Will Eisner's New York by Will Eisner
Life in the Big City

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Synopsis

"An American storyteller, like Ray Bradbury, like O. Henry."—Neil Gaiman

With an unparalleled eye for stories and expressive illustration, Will Eisner, the master and pioneer of American comics art, presents graphic fiction's greatest celebration of the Big Apple. No illustrator evoked the melancholy duskiness of New York City as expressively as Eisner, who knew the city from the bottom up. This new hardcover presents a quartet of graphic works (New York, The Building, City People Notebook, and Invisible People) and features what Neil Gaiman describes as "tales as brutal, as uncaring as the city itself." From ancient buildings "barnacled with laughter and stained with tears" to the subways, "humorless iron reptiles, clacking stupidly on a webbing of graceful steel rails," Will Eisner's New York includes cameo appearances by the author himself; several new illustrations sketched by Eisner, posthumously inked by Peter Poplaski; and three previously unpublished "out-takes"—a treasure for any Eisner fan, and sure to become a collectible. Introduction by Neil Gaiman.
 

About Will Eisner

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Will Eisner was born March 6, 1917 in Brooklyn, NY. As a child he worked for printers and sold newspapers. He attended De Witt Clinton High School in the Bronx, where his artwork first appeared in the school newspaper. His first job was at the New York American, but he lost that and found a job with WOW What a Magazine! in 1936. He created two features for the magazine, Harry Karry and The Flame. After the magazine went under, for a short time, he freelanced and drew stories for Comic Magazines before he and friend Jerry Iger formed a the Eisner-Iger studio. The two went their separate ways when Eisner joined the Quality Comics Group to produce a syndicated 16-page newspaper supplement. It was there that Eisner created his most well known character, the Spirit. In 1942, Eisner was drafted into the army where he produced posters and strips for the troops. After the war, he continued the Spirit strip until 1952. It was during this time that he created the American Visuals Corporation, a commercial art company that created comics for educational and commercial purposes. Some of the company's clients included RCA Records, the Baltimore Colts, and New York Telephone. Eisner had given up on the Spirit strip, but still produced new material for it from time to time. He chose to focus his efforts on a more mature storyline and so produced A Contract With God, which was published in 1978. It was the beginnings of the graphic novel. Eisner also taught cartooning at the School of Visual Arts in New York, in addition to writing Comics and Sequential Art and Graphic Storytelling. The Eisner Awards, one of only two comics industry awards, are named for Eisner and were established in 1988. Eisner's work was showcased in the Whitney Museum's 1996 "NYNY: City of Ambition" show. Will Eisner passed away on Monday January 3, 2005 at the age of 87 after undergoing quadruple bypass heart surgery.
 
Published October 17, 2006 by W. W. Norton & Company. 448 pages
Genres: Comics & Graphic Novels, Education & Reference, Humor & Entertainment, Literature & Fiction. Fiction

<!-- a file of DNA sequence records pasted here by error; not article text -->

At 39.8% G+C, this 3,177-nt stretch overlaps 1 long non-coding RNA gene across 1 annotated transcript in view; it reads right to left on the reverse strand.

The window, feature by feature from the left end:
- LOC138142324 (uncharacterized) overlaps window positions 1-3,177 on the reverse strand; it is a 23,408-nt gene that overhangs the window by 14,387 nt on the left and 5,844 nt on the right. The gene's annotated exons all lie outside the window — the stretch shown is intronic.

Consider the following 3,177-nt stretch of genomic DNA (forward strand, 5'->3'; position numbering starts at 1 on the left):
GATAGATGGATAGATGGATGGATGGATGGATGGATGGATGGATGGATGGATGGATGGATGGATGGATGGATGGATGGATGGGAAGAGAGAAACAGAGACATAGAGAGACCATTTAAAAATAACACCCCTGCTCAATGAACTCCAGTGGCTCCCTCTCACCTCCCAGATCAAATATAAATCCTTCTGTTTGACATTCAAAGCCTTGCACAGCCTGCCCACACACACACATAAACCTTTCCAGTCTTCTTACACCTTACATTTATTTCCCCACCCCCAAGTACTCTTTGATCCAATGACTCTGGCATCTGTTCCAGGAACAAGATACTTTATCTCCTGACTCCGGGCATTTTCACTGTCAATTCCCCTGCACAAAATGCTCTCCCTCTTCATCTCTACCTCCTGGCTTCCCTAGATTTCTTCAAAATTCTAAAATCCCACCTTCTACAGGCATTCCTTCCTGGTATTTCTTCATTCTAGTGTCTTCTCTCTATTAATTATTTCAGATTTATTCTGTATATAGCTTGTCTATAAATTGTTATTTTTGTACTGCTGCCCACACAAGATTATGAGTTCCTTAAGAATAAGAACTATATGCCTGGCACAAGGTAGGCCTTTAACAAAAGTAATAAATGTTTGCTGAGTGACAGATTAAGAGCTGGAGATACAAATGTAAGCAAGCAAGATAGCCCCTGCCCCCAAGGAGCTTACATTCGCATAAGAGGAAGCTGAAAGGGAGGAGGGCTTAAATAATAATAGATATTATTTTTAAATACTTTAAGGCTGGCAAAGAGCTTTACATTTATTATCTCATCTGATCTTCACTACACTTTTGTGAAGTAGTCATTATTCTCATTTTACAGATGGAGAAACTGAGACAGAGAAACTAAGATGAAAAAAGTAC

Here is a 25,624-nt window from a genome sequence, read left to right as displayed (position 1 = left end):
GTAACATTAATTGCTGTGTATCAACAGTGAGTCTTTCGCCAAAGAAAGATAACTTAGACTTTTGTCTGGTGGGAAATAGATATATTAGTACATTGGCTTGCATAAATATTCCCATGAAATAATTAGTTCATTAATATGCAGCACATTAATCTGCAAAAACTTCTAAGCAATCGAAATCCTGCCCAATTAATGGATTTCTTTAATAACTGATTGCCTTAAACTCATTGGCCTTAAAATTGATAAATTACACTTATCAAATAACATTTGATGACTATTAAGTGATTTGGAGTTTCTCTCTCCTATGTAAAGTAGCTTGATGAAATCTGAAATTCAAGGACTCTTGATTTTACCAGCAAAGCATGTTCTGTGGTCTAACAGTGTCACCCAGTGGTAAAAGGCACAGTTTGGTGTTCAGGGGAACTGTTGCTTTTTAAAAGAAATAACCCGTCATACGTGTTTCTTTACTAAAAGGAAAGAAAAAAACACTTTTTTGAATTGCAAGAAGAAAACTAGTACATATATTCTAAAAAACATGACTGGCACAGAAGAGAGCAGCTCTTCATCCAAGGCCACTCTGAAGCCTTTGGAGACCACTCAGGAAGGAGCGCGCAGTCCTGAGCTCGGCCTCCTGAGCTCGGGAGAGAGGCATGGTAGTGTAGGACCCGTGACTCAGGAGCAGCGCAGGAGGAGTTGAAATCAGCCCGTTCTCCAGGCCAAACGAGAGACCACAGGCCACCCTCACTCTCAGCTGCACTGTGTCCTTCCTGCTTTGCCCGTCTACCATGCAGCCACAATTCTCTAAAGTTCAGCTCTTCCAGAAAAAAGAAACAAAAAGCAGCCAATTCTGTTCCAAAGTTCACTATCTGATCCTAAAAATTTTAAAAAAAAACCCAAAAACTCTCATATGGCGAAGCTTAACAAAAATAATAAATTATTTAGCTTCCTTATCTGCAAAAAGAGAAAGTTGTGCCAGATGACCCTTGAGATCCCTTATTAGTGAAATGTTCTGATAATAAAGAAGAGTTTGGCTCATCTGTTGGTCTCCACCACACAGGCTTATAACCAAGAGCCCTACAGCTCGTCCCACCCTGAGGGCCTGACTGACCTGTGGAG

Unrated Critic Reviews for Will Eisner's New York

Kirkus Reviews

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From skyscraper to subway, fat cats to the homeless, here's the Big Apple envisioned by one of America's top graphic-novelists—a town without pity but teeming with terrific tales.

May 20 2010 | Read Full Review of Will Eisner's New York: Life ...

Publishers Weekly

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An acknowledged master of the comics medium who has been instrumental in its creative and business development since the early 1930s, Eisner (Contract With God, To the Heart of the Storm) virtually invented the serious American book-length comics narrative.

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Publishers Weekly

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When Sundiata finally confronts Sumanguru, he is saved from defeat by the deviously magical Rock, which removes Sumanguru's evil powers at a crucial moment.

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Publishers Weekly

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Structured around the induction of a young man much like himself into the army in 1942, Eisner's ( A Life Force ) autobiographical graphic novel examines the lives of Jewish immigrants and their children in pre-WW II Europe and America.

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Publishers Weekly

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Comic book aficionados will appreciate master Will Eisner's latest adaptation, Moby Dick.

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Publishers Weekly

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But the story errs on the side of extreme coincidence and melodrama, especially in the middle, where Eisner's inventive imagining of Fagin's early life and initiation into petty theft gives way to an awkwardly simplified run-through of Dickens's plot.

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Publishers Weekly

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In these rare examples of autobiographical work from comics master Eisner, we see the artist looking back on the expanse of his life.

Oct 08 2007 | Read Full Review of Will Eisner's New York: Life ...

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